What is the significance of the theme of external forces influencing lives in All my Sons?

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The characters in All My Sons who most believe in forces beyond their control are Frank Lubey and Kate Keller.

Frank is portrayed as a believer in astrology. He enjoys making people's astrological charts. At Kate's behest, he makes one for her son Larry and interprets it to mean that he could not be dead.

Kate is clinging desperately to the belief that her MIA son is still alive. Her faith in his survival has long ago passed the limits of any reasonable expectation. Kate has adopted a fatalistic belief in the idea that he escaped alive when his plane was shot down. Her interpretation of God is that he would have protected her son, especially if Joe was responsible for the plane's malfunction.

Kate constantly interprets everyday events as signs or portents. Her beliefs tend toward the occult, and she asks Frank to make Larry's chart.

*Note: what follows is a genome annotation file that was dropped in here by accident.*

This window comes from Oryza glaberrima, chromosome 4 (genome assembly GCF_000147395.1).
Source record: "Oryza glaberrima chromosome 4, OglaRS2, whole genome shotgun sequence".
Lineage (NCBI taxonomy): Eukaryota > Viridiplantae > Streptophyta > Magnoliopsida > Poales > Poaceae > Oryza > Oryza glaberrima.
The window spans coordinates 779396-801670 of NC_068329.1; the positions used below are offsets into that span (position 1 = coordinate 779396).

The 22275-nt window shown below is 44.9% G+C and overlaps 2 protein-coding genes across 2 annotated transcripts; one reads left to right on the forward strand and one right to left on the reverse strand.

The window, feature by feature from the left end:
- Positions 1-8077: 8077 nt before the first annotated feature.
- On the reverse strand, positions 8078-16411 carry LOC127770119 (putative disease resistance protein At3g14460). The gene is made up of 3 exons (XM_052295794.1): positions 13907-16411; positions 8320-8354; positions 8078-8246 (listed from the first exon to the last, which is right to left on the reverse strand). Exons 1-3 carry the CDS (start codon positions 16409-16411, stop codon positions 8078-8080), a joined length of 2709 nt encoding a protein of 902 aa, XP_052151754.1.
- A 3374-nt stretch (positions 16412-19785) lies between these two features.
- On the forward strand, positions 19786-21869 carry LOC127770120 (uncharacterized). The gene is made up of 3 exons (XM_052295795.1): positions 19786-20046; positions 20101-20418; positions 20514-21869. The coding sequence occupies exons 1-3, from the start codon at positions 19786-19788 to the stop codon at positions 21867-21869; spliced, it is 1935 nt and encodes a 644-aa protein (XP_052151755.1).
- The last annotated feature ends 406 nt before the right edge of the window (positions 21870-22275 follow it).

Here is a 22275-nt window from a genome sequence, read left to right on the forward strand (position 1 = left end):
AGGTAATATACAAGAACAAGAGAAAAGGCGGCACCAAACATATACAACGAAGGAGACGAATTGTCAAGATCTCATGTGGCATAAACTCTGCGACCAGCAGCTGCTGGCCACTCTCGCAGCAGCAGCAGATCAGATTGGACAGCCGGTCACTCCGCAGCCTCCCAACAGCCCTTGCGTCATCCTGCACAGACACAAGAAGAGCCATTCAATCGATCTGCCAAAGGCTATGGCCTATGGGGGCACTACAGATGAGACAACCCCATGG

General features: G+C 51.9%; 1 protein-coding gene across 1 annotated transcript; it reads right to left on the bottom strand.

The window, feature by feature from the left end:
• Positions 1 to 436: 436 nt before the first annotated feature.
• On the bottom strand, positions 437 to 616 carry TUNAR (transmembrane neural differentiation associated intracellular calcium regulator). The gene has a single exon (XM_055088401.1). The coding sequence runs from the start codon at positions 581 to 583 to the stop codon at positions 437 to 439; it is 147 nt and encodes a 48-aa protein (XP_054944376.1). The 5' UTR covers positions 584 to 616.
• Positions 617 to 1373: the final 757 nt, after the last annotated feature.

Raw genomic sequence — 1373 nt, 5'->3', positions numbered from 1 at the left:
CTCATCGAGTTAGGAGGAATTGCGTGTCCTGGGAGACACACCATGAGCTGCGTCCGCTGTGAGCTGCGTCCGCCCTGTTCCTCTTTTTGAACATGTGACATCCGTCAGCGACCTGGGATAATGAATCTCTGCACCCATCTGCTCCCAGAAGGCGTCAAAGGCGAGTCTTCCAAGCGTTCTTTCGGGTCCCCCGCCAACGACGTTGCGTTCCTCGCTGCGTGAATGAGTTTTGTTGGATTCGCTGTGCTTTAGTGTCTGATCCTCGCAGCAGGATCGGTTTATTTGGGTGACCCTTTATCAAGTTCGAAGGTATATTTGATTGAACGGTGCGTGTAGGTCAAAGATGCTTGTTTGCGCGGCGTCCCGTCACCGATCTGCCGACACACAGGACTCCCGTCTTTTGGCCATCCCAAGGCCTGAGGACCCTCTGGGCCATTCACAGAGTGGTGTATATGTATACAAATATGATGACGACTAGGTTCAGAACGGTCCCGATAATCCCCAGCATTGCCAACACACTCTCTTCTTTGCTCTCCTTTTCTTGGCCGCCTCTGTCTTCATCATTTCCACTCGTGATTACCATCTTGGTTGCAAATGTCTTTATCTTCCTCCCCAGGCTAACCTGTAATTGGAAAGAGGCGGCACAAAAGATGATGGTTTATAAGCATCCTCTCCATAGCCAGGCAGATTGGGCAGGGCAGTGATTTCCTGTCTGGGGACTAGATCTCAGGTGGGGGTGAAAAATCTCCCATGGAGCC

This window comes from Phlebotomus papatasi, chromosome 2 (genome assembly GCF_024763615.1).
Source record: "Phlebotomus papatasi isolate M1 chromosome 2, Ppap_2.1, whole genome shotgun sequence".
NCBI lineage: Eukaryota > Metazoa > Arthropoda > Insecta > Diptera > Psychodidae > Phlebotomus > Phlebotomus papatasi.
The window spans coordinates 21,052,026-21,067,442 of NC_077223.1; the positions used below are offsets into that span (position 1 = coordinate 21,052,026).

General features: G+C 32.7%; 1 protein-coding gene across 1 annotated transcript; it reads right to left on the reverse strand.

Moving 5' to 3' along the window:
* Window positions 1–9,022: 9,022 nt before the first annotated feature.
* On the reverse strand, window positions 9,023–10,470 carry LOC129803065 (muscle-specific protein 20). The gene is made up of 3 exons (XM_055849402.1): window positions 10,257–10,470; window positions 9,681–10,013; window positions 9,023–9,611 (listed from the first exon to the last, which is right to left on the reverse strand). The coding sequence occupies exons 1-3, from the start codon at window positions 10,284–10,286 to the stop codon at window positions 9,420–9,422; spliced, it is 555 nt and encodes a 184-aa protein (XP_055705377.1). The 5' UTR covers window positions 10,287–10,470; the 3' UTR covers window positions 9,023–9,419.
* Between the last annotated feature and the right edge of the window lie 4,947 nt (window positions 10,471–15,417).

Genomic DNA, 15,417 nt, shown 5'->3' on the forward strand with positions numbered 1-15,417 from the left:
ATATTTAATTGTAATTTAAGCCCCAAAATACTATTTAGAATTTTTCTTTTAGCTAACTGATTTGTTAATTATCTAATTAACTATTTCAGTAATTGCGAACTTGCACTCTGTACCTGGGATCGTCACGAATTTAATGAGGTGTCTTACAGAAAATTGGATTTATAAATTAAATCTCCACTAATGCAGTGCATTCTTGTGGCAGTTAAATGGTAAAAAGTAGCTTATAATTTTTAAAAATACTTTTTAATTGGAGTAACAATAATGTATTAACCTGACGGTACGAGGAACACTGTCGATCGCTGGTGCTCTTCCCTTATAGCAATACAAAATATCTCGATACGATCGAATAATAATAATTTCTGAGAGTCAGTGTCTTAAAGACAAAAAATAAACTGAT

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Several characters in All My Sons believe in forces outside their control that impact events in their lives. Discuss.

The primary character in Arthur Miller’s play All My Sons who asserts belief in external forces is Kate Keller. Her assertion of this attitude is supported by her interaction with Frank Deever. Although her son Larry has been missing in action for years, Kate refuses to believe that he is dead. Her obsessive hope that he will return has come to dominate her life so thoroughly that she seeks support for her perspective wherever she can find it. Frank, a family friend, is a staunch advocate of astrology. He bolsters Kate’s belief by constructing a horoscope for Larry that apparently supports the idea that the stars were aligned in favor of Larry’s survival the day his plane crashed.

In a very different way, Joe Keller also believes in the power of external forces. He justifies his actions in making shoddy, inferior parts with his conviction that the Defense Department was pushing the factories to work too quickly. By placing the blame for his unethical decisions onto "the system"—a huge, anonymous institution—Joe attempts to lessen his guilt. When he finally admits responsibility, the overwhelming shame leads him to suicide.

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